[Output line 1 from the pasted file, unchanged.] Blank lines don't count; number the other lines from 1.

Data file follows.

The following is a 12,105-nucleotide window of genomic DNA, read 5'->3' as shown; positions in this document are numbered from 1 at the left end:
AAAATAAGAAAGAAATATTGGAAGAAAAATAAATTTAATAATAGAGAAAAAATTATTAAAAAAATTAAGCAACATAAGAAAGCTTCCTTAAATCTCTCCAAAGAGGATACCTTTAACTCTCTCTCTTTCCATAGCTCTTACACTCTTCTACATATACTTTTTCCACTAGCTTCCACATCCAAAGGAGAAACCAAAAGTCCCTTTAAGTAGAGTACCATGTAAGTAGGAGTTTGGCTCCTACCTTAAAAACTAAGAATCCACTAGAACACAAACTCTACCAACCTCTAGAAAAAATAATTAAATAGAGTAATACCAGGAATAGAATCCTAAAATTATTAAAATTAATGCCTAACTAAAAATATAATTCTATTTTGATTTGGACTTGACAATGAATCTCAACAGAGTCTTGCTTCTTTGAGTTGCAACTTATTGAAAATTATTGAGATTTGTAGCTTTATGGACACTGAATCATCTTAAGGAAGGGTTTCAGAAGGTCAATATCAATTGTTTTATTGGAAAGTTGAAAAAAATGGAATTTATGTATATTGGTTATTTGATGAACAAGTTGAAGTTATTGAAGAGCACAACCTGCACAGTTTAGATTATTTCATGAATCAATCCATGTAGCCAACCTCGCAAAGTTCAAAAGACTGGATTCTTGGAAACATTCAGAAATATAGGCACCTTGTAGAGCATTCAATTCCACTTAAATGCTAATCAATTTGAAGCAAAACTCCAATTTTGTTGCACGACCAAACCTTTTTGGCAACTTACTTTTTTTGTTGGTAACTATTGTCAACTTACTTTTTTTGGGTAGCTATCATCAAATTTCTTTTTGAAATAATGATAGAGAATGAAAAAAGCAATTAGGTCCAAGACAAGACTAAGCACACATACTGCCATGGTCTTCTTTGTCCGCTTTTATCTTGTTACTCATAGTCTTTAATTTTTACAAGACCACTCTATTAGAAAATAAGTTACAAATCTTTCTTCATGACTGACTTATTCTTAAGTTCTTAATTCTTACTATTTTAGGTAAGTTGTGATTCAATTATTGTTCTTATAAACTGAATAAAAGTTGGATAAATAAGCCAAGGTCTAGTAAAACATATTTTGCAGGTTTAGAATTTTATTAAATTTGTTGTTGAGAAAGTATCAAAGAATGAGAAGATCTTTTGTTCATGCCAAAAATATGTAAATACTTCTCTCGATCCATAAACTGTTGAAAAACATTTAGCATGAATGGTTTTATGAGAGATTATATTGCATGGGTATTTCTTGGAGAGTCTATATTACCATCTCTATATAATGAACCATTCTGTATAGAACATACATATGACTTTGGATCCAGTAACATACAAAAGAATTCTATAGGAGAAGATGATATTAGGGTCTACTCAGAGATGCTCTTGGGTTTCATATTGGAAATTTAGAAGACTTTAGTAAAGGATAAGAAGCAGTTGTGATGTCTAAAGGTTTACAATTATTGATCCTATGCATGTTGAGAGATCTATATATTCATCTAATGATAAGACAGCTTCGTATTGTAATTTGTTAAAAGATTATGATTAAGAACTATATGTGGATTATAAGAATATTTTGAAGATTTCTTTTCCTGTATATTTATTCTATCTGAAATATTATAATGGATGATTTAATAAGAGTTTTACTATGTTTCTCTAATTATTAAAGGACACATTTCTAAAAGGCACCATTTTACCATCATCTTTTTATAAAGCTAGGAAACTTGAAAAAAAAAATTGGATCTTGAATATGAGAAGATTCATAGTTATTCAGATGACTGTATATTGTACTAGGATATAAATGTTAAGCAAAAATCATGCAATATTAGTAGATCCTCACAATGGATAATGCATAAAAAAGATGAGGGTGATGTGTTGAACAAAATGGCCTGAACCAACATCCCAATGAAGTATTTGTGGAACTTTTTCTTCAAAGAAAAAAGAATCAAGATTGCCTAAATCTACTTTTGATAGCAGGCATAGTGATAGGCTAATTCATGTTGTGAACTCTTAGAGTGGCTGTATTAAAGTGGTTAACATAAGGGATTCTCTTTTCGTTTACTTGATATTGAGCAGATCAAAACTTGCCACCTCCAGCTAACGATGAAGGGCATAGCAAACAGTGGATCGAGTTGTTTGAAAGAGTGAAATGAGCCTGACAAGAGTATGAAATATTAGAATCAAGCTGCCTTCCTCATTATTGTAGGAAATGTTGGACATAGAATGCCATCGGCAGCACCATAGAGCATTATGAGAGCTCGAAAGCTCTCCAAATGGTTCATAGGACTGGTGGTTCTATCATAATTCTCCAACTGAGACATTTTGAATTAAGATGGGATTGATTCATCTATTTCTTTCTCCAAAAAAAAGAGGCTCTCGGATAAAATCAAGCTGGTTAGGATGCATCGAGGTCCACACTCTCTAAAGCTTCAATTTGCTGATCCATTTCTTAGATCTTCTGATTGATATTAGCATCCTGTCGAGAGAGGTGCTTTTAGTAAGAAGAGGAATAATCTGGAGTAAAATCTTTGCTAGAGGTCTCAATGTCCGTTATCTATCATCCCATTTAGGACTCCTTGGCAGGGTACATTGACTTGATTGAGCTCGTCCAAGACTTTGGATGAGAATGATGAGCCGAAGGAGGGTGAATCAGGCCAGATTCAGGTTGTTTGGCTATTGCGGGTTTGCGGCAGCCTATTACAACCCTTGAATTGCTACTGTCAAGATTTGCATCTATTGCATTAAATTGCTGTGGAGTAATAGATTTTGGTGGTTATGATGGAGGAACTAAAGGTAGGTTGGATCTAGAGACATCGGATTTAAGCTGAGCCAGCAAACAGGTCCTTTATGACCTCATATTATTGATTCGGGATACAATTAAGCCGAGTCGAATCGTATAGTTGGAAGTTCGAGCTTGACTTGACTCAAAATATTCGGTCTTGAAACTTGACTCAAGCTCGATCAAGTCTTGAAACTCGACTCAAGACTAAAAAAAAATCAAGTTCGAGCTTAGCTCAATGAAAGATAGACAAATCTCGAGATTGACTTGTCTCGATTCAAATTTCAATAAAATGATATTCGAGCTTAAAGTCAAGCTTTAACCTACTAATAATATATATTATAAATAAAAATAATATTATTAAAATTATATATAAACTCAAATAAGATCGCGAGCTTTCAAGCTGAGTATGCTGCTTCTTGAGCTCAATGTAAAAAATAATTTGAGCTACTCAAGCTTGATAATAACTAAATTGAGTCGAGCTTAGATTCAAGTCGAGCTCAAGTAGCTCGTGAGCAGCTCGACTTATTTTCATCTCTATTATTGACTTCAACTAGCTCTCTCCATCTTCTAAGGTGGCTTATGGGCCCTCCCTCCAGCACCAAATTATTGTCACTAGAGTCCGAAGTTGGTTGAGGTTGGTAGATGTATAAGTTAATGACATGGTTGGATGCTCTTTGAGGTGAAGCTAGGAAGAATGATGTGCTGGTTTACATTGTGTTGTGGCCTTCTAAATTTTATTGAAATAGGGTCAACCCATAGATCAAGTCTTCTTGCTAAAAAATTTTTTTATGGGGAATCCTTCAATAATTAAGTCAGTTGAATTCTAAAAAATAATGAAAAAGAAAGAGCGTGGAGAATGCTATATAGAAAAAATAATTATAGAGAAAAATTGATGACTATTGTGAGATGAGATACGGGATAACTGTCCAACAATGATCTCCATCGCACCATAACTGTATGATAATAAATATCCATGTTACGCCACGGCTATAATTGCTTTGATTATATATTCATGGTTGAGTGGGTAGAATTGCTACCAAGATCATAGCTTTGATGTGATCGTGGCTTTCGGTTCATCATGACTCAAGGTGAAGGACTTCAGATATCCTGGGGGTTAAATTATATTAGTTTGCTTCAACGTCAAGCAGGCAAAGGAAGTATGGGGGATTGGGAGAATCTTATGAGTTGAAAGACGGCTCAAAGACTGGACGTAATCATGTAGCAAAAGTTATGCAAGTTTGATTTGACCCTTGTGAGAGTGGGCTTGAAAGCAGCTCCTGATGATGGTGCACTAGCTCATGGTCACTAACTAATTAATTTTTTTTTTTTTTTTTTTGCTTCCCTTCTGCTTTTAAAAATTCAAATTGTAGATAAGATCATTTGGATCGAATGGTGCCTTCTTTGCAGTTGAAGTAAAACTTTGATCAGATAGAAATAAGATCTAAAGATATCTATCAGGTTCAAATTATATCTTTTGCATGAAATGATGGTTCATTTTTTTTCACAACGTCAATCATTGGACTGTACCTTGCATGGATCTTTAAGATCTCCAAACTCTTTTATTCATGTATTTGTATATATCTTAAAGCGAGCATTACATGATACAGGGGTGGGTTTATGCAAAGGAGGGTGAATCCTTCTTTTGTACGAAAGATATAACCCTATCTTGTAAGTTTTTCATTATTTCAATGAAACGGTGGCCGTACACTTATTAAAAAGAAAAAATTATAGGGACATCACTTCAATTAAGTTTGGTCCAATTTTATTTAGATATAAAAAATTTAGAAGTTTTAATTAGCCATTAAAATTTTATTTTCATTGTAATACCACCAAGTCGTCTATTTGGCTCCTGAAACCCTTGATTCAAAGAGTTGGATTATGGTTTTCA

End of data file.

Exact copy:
The following is a 12,105-nucleotide window of genomic DNA, read 5'->3' as shown; positions in this document are numbered from 1 at the left end: